Have you ever gone down an aisle in a store looking for a new moisturiser only to become confused by all the options available? Well, safe to say all of us beauty mavens have been a part of the confusion circuit! So, to make it simpler - let’s tell you how to navigate - you must first choose the brand of goods you want to buy. Next, you must choose between purchasing an oil or a water-based moisturiser. And what makes these formulations different from one another? Clearly, one contains water and the other oil, duh! But is that the only distinction? Well, that’s something you will only get to know by reading and knowing the pros and cons of each; an oil and water based moisturiser, and why it's crucial to select the proper formulation for your skin type. Scroll down for all the secrets, we’ve stocked up on ‘em all.
What Are Water Based Moisturizers?
The ideal moisturiser for people with dry skin that needs moisture is one that contains water. Water-based moisturisers frequently contain glycerin and hyaluronic acid, which can effectively hydrate skin that is dehydrated.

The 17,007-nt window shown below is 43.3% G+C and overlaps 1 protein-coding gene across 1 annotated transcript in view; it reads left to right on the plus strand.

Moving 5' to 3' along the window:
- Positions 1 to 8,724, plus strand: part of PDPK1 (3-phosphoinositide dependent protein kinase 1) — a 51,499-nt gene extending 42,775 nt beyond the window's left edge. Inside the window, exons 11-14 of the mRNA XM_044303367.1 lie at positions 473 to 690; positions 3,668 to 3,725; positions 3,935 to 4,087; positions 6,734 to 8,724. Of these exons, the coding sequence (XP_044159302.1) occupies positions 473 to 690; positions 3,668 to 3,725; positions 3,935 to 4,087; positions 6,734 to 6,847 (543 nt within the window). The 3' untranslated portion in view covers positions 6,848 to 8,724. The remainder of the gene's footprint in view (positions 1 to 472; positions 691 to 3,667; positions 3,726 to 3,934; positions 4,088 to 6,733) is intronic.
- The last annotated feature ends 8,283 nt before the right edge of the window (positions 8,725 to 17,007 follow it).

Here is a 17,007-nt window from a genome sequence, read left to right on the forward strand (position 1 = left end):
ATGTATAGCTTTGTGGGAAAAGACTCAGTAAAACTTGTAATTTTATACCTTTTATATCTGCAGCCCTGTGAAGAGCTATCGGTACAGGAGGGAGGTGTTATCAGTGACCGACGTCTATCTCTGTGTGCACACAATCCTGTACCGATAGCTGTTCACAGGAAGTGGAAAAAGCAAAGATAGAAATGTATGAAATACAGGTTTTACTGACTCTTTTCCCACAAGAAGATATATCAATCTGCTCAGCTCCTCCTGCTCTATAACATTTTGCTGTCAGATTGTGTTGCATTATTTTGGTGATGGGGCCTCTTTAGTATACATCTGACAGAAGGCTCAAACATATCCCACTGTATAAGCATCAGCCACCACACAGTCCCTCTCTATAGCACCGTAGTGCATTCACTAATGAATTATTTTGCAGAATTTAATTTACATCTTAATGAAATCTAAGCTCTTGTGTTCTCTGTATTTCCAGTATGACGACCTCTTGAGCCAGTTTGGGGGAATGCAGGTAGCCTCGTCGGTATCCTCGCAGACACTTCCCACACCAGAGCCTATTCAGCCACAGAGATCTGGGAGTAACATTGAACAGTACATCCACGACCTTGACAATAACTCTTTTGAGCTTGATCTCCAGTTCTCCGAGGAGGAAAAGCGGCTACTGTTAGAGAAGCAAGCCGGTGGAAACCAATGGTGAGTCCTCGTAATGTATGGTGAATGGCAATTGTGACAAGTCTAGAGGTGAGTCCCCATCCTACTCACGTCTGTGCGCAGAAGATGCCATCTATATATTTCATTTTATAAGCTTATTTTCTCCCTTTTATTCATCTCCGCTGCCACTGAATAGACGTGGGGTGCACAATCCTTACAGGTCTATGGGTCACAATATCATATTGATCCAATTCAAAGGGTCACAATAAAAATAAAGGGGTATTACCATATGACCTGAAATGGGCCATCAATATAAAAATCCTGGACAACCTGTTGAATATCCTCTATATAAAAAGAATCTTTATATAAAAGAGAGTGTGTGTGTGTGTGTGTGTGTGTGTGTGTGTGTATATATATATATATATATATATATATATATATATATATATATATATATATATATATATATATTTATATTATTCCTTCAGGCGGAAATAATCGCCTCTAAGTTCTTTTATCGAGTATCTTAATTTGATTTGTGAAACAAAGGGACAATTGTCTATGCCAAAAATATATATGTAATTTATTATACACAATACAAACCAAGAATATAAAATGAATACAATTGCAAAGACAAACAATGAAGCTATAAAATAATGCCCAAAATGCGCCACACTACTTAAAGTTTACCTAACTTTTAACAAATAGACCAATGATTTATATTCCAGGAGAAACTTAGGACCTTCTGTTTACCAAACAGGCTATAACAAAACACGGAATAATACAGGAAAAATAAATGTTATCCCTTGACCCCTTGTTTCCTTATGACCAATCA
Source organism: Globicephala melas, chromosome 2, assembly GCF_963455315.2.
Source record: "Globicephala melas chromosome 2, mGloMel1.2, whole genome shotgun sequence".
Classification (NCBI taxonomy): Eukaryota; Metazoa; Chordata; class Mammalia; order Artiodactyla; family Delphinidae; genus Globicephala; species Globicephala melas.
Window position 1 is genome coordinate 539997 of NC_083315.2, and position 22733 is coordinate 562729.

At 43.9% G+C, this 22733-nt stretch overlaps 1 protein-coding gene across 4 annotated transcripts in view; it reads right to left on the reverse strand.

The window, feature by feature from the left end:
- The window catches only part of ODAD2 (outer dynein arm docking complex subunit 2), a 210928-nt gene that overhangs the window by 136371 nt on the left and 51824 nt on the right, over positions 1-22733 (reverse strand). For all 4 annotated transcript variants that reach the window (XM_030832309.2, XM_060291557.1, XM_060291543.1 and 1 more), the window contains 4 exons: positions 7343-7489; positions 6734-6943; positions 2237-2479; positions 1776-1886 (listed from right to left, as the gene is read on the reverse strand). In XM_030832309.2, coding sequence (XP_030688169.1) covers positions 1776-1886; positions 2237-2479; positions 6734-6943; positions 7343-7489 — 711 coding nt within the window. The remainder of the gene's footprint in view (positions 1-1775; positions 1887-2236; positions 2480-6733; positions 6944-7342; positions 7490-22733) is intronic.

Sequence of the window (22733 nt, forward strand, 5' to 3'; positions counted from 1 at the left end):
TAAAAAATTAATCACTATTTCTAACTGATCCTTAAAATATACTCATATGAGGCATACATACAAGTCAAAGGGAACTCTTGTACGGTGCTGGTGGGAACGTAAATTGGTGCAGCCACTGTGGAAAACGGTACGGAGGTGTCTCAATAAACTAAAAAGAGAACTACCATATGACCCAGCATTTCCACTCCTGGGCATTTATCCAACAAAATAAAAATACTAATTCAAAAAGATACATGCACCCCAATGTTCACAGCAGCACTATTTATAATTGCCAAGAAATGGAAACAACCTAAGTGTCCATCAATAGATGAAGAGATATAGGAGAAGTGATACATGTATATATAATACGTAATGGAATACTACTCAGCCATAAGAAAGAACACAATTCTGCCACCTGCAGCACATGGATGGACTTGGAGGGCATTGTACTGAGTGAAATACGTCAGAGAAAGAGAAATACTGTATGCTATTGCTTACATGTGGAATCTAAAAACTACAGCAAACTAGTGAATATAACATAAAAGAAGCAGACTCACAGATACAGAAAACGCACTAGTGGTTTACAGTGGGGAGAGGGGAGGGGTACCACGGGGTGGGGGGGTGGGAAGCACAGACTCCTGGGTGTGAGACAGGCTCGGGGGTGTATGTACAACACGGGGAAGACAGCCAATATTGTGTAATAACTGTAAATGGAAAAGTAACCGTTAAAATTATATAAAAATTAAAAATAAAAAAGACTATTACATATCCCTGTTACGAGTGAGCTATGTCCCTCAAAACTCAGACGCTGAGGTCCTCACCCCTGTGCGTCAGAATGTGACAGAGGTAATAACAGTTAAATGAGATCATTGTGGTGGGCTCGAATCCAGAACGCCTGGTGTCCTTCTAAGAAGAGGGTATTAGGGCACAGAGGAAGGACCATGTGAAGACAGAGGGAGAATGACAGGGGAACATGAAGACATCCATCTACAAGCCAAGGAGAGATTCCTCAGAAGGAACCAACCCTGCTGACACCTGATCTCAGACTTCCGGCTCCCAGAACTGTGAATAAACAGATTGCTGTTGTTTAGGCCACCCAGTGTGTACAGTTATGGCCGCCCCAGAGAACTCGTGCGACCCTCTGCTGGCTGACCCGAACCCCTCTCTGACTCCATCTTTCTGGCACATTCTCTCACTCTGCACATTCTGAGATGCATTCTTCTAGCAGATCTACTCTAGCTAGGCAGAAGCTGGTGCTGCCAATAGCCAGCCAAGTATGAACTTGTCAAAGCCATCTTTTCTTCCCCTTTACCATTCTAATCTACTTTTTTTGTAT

Additionally, these water-based compounds may have short-term anti-aging effects. This is due to the fact that increased hydration creates volume, which volumizes the skin and lessens the appearance of lines and wrinkles.
This impact is temporary, though, and lines and wrinkles will return to their original size as soon as the moisture level of the skin drops. The fact that water-based moisturisers are often lighter than oil-based moisturisers makes them a fantastic choice for hot temperatures and summertime.